## Titration of a Polyprotic Acids

In the previous few posts, we have been discussing acid-base titrations involving pH calculations and analyzing the titrations curves. A typical acid-base titration curve can be obtained, for example, based on the reaction of HCl and NaOH:     Check … Read more

## Titration of a Weak Base by a Strong Acid

In the previous post, we discussed the titration of a weak acid, CH3CO2H with a strong base, NaOH. The main difference compared to the strong acid-base titrations was that the conjugate base of the weak acid, forming during the reaction … Read more

## Titration of a Weak Acid by a Strong Base

In the previous post, we discussed the titration of 25.0 mL of 0.100 M strong acid HCl with 0.100 M NaOH. Today, we will focus on the titration of a weak acid with strong bases, so we can still use … Read more

## Strong Acid–Strong Base Titrations

Earlier in the semester, or perhaps in your Chem II class, you learned about acid-base titrations which were used to determine the concentration of an acid or a base. For this, we are using a standard solution (titrant) which is … Read more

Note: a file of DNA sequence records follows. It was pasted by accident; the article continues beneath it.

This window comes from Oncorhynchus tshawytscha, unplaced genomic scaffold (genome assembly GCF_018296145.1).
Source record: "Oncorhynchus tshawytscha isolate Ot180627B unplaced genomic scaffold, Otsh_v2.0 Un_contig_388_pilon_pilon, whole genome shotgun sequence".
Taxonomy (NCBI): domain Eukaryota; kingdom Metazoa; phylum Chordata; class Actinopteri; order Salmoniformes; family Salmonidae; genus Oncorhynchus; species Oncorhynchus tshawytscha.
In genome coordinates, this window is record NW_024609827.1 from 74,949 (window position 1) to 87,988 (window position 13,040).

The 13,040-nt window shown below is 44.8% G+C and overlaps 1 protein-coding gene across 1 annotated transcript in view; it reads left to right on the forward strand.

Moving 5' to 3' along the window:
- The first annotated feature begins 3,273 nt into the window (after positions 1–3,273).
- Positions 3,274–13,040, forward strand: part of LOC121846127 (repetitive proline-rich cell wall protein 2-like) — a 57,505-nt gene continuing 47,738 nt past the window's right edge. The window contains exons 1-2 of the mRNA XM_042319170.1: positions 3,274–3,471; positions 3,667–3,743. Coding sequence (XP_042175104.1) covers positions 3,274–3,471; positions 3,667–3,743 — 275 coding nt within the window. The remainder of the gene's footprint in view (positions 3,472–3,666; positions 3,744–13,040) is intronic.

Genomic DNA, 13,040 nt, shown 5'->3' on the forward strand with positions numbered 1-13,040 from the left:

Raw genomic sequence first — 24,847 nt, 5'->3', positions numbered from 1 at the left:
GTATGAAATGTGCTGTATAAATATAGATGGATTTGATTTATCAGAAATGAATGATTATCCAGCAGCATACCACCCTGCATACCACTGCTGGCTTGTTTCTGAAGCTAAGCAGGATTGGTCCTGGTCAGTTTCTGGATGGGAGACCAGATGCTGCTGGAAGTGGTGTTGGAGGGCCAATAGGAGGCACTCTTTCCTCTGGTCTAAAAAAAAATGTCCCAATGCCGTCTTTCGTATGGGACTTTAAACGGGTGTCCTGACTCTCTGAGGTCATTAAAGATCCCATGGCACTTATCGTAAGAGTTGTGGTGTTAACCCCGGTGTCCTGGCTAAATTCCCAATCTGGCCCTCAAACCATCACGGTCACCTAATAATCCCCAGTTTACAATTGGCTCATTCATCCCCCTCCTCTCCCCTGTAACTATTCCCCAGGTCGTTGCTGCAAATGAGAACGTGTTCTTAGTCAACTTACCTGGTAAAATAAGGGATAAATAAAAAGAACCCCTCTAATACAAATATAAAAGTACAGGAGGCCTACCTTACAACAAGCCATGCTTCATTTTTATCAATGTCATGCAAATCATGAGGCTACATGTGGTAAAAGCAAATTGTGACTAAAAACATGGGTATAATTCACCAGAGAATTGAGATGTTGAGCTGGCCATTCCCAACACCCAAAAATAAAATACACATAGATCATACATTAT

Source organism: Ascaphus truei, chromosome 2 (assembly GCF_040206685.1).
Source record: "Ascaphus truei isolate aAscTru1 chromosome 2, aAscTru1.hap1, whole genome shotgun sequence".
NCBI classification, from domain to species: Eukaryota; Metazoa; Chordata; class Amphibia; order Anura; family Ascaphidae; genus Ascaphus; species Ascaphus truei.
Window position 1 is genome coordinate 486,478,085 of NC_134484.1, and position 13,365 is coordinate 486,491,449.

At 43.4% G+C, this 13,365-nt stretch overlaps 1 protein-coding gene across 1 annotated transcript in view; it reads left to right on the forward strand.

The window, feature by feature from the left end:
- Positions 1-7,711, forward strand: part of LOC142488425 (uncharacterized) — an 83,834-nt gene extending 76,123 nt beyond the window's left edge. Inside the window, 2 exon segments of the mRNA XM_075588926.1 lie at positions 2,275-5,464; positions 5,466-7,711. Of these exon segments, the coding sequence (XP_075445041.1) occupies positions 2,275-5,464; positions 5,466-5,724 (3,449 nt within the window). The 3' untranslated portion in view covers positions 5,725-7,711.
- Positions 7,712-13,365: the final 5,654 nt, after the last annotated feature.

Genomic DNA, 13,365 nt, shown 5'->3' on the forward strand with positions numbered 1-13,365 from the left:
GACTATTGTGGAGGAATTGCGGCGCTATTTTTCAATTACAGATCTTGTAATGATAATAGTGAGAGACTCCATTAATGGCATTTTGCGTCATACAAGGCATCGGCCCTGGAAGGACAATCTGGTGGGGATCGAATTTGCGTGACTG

## Will a Precipitate Form at the Given Concentrations? Ksp and Q

When discussing the molar solubility and solubility product constant (Ksp), we mentioned that the values pertain to saturated solutions of the given compound.    For example, the molar solubility of BaOS4 is 3.87 x 10-5 mol/L. Therefore, it starts precipitating only … Read more

## Ksp and Molar Solubility Practice Problems

In this set of practice problems, we will work on calculating the solubility product constant (Ksp) from the molar solubility of the compound, and vice versa, the Ksp of compounds in pure water, in the presence of salts with common … Read more

## The Effect of pH on Solubility

The solubility of almost any ionic compound is affected by the pH of a solution. The effect is more pronounced when one or both of the ions in the compound are slightly basic or acidic. For example, magnesium hydroxide, an … Read more

## The Effect of a Common Ion on Solubility

In the previous post, we talked about the solubility and solubility product constant (Ksp) of ionic compounds with low solubility. For example, the dissolution equation and the Ksp for CaF2 are:   CaF2(s) ⇆ Ca2+(aq) + 2F–(aq) Ksp = [Ca2+][ … Read more

## Ksp and Molar Solubility

Ksp – The Solubility Product Constant Remember, earlier when discussing precipitation reactions, we used tables with rules for solubility to classify compounds as water-soluble or insoluble. For example, BaCl2, according to the rules, is soluble, while BaSO4 is insoluble in … Read more

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